The cost of genome sequencing tools remains high for routine large-scale germplasm identification. However, with the development of low-density sequencing techniques, such as KASP and ARMS-PCR, our CoreSNP pipeline provides a cost-effective solution for germplasm identification and genetic relationship analysis. By constructing a reference library using a combination of core SNP alleles (haplotypes), it becomes possible to establish a comprehensive catalog of DNA profiles and DNA fingerprints for each accession. This will greatly facilitate the analysis of variety traceability and genetic backgrounds. However, it is important to note that this reference library is not a one-size-fits-all solution, thereby necessitating additional efforts in collecting more genotypes.

Moreover, these SNPs can also be utilized for parent combination selection and progeny screening during the breeding process, thus enhancing breeding efficiency and precision. Additionally, the processing of many samples inevitably introduces the issue of sample mix-up. It becomes challenging when samples contain mixtures with few identifiable characteristics. The combination of genetic profiles and core SNP alleles can be used to identify accidental sample mix-ups, ensuring the authenticity and purity of seeds. In summary, the CoreSNP pipeline takes into account sequencing platform constraints and user-specific preferences. By potentially saving time and reducing costs, it simplifies and streamlines the process of genomic identification. This tool will serve as a valuable foundation for modern breeding efforts and future germplasm management and preservation endeavors.

Conclusion

In conclusion, we developed the CoreSNP pipeline for evolution of the discrimination power of SNP combinations. We validated it using diverse genotype files from various crops and found that it exhibited high efficiency. This tool can be efficiently used for selecting core SNPs capable of representing genome-wide variation to identify similarity and redundancy within germplasm resources.

Data Availability

The original contributions presented in the study are included in the article and Supplementary materials.

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Acknowledgements

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Funding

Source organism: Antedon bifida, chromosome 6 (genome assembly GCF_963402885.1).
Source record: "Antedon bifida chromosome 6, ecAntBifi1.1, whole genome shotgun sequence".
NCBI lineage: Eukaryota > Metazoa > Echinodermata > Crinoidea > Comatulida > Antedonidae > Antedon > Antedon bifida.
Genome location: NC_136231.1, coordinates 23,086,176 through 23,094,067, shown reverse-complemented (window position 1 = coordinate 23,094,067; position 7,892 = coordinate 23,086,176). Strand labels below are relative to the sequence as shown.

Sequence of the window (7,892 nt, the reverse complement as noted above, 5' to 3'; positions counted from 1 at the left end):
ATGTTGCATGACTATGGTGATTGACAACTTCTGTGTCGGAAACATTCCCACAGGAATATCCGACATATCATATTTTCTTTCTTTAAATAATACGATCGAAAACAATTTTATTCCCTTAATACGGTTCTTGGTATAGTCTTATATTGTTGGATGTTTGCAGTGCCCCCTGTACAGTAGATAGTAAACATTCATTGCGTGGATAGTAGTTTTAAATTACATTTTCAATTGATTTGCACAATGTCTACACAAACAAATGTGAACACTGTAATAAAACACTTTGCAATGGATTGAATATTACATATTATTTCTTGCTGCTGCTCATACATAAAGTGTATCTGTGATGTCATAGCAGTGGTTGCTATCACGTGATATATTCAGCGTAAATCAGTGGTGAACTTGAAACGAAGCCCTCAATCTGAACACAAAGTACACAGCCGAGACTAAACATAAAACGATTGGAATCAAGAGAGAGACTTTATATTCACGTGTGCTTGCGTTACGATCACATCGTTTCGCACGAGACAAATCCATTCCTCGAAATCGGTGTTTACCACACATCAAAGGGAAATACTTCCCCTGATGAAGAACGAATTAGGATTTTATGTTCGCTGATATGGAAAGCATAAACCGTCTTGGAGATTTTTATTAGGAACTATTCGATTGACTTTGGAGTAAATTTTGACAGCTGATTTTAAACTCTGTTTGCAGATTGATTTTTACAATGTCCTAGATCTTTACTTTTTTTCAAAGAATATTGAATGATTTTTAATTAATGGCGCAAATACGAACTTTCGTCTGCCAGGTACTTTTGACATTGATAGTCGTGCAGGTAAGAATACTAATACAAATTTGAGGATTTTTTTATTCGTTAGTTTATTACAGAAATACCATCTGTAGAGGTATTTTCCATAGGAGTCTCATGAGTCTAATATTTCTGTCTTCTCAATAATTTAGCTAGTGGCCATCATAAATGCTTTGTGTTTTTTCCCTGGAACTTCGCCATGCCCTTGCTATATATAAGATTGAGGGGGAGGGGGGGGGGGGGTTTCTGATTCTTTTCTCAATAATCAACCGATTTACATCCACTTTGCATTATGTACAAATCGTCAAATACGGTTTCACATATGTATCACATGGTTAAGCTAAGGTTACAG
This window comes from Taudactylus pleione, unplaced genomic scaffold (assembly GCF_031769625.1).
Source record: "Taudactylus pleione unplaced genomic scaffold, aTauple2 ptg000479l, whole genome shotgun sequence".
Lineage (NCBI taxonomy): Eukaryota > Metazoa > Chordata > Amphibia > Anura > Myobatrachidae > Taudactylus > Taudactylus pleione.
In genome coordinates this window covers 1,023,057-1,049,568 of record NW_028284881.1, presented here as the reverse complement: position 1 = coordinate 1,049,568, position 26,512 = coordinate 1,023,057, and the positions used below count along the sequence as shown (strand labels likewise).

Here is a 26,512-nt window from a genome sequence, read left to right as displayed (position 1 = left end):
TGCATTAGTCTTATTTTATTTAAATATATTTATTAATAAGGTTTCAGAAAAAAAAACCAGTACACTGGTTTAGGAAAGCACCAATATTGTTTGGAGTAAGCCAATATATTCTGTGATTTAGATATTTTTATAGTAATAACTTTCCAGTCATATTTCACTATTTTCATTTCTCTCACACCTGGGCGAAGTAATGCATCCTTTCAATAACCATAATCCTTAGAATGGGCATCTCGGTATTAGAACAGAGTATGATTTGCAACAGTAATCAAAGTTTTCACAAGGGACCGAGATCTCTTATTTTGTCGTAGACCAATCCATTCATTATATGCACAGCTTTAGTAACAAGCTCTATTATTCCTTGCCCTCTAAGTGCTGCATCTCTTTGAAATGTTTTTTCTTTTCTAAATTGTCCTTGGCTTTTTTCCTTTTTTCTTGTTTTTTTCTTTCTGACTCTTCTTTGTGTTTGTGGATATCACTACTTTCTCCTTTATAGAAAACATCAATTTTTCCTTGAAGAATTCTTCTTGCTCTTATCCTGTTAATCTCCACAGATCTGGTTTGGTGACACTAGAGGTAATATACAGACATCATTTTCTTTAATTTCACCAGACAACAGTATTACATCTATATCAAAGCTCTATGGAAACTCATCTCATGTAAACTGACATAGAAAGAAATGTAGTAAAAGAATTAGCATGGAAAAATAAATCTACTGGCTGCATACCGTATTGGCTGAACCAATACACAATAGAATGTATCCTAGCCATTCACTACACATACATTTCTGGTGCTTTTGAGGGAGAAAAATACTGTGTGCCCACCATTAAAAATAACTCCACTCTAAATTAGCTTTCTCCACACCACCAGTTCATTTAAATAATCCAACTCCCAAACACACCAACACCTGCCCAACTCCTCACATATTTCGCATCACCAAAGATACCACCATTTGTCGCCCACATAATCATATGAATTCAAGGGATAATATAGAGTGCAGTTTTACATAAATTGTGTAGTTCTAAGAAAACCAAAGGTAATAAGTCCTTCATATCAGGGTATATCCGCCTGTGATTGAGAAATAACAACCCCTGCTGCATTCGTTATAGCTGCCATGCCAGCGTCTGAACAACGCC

This work was supported by grants from the National Natural Science Foundation of China (U20A2026), National Key R&D Program of China (2022YFD2301300), Agricultural Science and Technology Innovation Program of CAAS, and China Agriculture Research System (CARS-05).

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GGG and JZ designed and supervised the research. TYD and CCW performed the pipeline and the bioinformatics analysis. TYD drafted the manuscript. YLM and ZYC approved the revision of the manuscript. All authors have read and agreed to the published version of the manuscript.

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Correspondence to Ganggang Guo.

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Supplementary Material 1

: Fig. S1. Comparison of the CoreSNP pipeline and Random Selection(RS) method for SNP selection. Fig. S2. Frequency distribution of MAF and PIC values among the selected core SNPs. Fig. S3. Distribution of core SNPs selected from barley merged dataset with specific parameters. Fig. S4. The comparison of the Principle Component Analysis (PCA) analysis based on the raw genome-wide SNPs and core SNPs. Table S1. Multiple options for running the core SNP pipeline. Table S2. Datasets description and core SNP selection in various crop species. Table S10. Mantel’s test for comparisons among genetic distance matrices calculated using the core SNPs and the original dataset. Table S11. Comparison of MAF, PIC and Shannon index among different haplotypes

Supplementary Material 2

: Table S3. Description of Core SNPs Selected from the BarleyIdataset with default parameters. Table S4. Description of Core SNPs Selected from the BarleyIdataset with default parameters. Table S5. Description of Core SNPs Selected from the BarleyI&IIdataset with default parameters. Table S6. Description of Core SNPs Selected from the Soybean dataset with default parameters. Table S7. Description of Core SNPs Selected from the Wheat dataset with default parameters. Table S8. Description of Core SNPs Selected from the Rice dataset with default parameters. Table S9. Description of Core SNPs Selected from the Maize dataset with default parameters

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Dou, T., Wang, C., Ma, Y. et al. CoreSNP: an efficient pipeline for core marker profile selection from genome-wide SNP datasets in crops. BMC Plant Biol 23, 580 (2023). https://0-doi-org.brum.beds.ac.uk/10.1186/s12870-023-04609-w